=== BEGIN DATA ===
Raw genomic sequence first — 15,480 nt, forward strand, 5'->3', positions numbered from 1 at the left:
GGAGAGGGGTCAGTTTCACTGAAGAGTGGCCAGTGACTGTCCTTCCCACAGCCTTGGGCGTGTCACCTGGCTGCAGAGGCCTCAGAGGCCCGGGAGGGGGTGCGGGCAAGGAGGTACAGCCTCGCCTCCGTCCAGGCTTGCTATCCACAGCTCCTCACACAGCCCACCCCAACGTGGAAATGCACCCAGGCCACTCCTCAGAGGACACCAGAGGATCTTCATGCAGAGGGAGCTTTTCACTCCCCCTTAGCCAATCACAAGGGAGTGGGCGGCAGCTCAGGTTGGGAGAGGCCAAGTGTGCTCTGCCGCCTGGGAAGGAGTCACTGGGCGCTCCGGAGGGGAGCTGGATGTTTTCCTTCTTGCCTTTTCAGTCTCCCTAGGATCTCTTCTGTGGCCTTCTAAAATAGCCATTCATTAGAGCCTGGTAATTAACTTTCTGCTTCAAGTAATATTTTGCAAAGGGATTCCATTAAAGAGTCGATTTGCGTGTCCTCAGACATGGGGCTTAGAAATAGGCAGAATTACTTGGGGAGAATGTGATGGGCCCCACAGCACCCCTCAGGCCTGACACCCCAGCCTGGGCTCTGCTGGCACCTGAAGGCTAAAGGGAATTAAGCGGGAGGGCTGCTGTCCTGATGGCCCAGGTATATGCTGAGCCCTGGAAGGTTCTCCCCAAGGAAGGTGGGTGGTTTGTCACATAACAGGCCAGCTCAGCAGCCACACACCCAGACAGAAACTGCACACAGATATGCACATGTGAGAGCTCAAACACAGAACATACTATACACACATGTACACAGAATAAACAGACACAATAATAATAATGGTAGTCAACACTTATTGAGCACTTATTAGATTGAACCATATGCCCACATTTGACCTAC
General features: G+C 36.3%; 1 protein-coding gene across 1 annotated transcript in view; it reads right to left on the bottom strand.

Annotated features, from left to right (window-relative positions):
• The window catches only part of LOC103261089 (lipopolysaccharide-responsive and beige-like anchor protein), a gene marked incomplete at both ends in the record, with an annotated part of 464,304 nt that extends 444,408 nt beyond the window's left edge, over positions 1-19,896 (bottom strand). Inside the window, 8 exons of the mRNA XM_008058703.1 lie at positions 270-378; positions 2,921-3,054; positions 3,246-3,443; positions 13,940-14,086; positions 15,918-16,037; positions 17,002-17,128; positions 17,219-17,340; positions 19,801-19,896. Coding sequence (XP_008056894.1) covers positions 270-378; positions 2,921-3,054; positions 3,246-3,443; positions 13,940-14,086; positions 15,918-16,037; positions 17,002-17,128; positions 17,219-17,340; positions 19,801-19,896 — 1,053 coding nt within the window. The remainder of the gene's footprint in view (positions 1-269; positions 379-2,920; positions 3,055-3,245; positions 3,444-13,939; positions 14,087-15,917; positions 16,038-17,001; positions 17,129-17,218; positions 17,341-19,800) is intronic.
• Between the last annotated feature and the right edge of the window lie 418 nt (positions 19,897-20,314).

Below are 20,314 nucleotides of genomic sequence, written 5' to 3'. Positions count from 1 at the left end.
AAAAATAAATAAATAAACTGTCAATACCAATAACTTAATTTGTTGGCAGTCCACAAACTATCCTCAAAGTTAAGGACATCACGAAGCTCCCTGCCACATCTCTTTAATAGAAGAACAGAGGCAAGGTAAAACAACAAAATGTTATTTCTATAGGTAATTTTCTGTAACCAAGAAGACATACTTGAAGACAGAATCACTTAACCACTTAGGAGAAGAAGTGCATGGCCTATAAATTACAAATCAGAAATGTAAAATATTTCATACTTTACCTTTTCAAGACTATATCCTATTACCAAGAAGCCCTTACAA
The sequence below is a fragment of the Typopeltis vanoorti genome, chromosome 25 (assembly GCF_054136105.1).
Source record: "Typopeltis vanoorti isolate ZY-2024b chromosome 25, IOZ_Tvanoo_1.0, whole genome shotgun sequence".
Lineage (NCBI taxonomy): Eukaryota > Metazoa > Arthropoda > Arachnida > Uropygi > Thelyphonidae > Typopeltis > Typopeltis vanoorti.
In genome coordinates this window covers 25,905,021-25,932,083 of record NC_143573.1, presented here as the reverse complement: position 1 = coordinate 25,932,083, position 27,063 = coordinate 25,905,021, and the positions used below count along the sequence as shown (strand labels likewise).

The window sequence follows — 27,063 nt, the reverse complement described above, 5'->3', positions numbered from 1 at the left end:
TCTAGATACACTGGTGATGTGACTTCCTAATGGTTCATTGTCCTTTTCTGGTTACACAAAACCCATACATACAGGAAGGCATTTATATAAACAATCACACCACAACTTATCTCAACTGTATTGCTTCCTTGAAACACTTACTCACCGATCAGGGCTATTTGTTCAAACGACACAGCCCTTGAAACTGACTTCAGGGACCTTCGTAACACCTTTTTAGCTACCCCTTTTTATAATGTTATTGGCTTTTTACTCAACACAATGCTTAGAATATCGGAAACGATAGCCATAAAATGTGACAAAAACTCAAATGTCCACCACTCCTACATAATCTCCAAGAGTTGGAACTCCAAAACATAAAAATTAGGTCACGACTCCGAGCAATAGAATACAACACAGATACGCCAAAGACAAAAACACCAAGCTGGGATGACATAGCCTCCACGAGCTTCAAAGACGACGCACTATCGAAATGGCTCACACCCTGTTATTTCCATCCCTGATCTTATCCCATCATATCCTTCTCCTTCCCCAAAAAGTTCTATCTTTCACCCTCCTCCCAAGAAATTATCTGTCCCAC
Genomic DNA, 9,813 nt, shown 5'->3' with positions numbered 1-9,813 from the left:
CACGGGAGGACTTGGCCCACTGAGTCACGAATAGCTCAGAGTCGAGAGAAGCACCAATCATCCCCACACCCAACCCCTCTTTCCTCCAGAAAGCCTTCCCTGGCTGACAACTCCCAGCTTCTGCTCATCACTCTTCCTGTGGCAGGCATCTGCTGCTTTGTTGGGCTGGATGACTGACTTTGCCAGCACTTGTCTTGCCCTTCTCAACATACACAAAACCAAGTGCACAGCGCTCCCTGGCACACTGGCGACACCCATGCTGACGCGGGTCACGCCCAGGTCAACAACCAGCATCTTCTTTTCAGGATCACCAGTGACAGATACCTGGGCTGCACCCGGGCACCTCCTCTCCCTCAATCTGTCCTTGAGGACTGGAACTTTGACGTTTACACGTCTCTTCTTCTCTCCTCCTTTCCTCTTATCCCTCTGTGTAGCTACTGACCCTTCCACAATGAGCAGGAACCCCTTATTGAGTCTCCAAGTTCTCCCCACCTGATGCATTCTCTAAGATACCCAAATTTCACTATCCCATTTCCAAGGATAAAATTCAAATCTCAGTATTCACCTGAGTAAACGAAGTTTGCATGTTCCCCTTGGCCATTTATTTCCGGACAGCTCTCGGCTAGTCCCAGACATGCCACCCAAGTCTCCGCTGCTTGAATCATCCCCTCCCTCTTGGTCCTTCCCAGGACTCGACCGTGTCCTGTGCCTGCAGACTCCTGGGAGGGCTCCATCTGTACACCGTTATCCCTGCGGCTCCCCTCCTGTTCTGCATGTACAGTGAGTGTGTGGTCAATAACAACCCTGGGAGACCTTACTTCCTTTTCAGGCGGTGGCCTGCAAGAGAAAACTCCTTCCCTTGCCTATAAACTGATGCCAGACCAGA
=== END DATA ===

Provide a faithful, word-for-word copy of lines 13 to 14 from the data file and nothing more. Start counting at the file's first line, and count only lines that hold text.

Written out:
The window sequence follows — 27,063 nt, the reverse complement described above, 5'->3', positions numbered from 1 at the left end:
TCTAGATACACTGGTGATGTGACTTCCTAATGGTTCATTGTCCTTTTCTGGTTACACAAAACCCATACATACAGGAAGGCATTTATATAAACAATCACACCACAACTTATCTCAACTGTATTGCTTCCTTGAAACACTTACTCACCGATCAGGGCTATTTGTTCAAACGACACAGCCCTTGAAACTGACTTCAGGGACCTTCGTAACACCTTTTTAGCTACCCCTTTTTATAATGTTATTGGCTTTTTACTCAACACAATGCTTAGAATATCGGAAACGATAGCCATAAAATGTGACAAAAACTCAAATGTCCACCACTCCTACATAATCTCCAAGAGTTGGAACTCCAAAACATAAAAATTAGGTCACGACTCCGAGCAATAGAATACAACACAGATACGCCAAAGACAAAAACACCAAGCTGGGATGACATAGCCTCCACGAGCTTCAAAGACGACGCACTATCGAAATGGCTCACACCCTGTTATTTCCATCCCTGATCTTATCCCATCATATCCTTCTCCTTCCCCAAAAAGTTCTATCTTTCACCCTCCTCCCAAGAAATTATCTGTCCCAC